However, one thing is different now: The relationship of the police and the people of South Central. And this is because, for all the promises that were made in the aftermath, reforming of the police department actually happened. It took years and it's still imperfect --- police brutality still happens --- but the culture seems to have changed for the better.

A report from ThinkProgress discusses these changes. Calling heavily on the book "Blue: The Ruin and Redemption of the LAPD" by Joe Domanick of the John Jay College of Criminal Justice, the report points out that it was the LAPD that had, prior to the riots, led the way nationally on the militarization of police. It was an early adopter of SWAT and other quasi-military tactics under the leadership of its long time chief Darryl Gates, the man in charge on the day the city exploded in anger at the officers' acquittals. (He was busy at a political meeting at the time, and didn't initially respond.) The LAPD had been known for many, many years as a department prone to excessive force. They had talked about reform in the wake of the 1965 Watts riots, to little avail. It was hoped that after 1992 people would listen.

The Christopher Commission, which formed in the wake of the Rodney King beating, but before the riots, had a number of good ideas that formed the basis of reforms to come later, according to Domanick. The one important recommendation the city took up almost immediately was to term-limit the chief of police. Subsequently, the Department went through several different chiefs over the course of a decade, some of whom made some progress but failed to fundamentally reform the dysfunctional police culture that was Darryl Gates's legacy. But Domanick reported that things finally changed in 2002, when former (and current) NYPD Commissioner Bill Bratton was appointed chief of the Los Angeles Police, and instituted a program of "community policing."

Per Think Progress:

Underlying this approach is the idea that police can rarely solve public safety problems alone, and require the input of various stakeholders to come up with solutions that might be resolved by social services or other measures instead of a heavy police hand.[...]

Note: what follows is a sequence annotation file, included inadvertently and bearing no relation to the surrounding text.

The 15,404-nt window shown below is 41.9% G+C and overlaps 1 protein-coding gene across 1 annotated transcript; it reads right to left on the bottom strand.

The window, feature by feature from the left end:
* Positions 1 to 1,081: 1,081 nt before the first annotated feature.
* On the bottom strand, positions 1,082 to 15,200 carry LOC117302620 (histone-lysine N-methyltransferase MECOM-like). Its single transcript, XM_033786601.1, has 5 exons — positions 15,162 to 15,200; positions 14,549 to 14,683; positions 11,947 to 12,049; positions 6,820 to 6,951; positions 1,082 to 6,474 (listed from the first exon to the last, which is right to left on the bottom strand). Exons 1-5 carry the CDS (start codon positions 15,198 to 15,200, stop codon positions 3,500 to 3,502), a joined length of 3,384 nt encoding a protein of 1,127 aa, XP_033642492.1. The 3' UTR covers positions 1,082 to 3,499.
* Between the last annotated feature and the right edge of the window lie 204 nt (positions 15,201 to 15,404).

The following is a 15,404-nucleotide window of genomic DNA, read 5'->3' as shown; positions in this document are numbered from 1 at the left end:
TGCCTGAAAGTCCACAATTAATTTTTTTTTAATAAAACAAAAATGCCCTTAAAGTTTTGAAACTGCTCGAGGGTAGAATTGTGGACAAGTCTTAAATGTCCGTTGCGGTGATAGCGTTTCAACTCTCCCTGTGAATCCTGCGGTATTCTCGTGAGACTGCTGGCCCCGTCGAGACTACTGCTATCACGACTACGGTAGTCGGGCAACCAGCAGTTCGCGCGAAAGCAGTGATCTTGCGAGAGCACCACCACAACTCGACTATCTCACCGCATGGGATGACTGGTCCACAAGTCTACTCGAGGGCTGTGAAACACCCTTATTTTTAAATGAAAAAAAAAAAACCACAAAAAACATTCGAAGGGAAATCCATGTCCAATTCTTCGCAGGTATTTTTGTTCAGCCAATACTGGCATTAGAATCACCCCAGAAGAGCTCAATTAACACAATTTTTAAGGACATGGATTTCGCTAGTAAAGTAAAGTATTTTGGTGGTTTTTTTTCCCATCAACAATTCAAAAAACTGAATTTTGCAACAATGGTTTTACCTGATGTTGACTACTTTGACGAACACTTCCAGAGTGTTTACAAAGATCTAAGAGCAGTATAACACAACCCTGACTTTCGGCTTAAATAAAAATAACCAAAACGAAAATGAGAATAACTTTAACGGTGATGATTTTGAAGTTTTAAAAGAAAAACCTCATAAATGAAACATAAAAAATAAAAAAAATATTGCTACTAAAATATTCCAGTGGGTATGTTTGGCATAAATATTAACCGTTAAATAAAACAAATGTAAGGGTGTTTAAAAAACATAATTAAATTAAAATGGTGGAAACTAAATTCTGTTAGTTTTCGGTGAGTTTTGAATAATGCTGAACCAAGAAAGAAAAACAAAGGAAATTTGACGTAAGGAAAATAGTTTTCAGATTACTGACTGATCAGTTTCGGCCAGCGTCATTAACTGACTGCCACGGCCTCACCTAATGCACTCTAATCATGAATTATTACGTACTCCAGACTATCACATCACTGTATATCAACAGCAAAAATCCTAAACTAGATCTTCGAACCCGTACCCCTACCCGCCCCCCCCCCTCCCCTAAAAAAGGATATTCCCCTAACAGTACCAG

The change, of course, did not come out of nowhere:

Five years after King’s death, the city finally instituted a recommendation to create an independent inspector general to review the Department. In 1994, Congress passed provisions in the Crime Control Act meant to address police misconduct in a more systematic way, partially on the momentum of the [Amadou] Diallo beating. One provision gave the Department of Justice the power to bring civil suits against local police departments that exhibited a “pattern and practice” of excessive force or other constitutional violations, and the Department used that power to enter into a settlement known as a consent decree with Los Angeles.

With the building blocks in place, Bratton proceeded to "transform" the Department:

As in Ferguson, what was most lost after the Los Angeles riots is what is known as “police legitimacy” — community trust in the police that underlies all of their work. Bratton instituted an era of communication and respectful interaction between individuals and police, creating a department that reflected the community and building relationships with community leaders. He even demonstrated some inclination for holding officers accountable. After a violent police response to 2007 immigration rallies in McArthur Park, Bratton announced immediate investigations and several officers were eventually demoted or fired.

Bratton's tenure was not without controversy, however. As The Nation points out: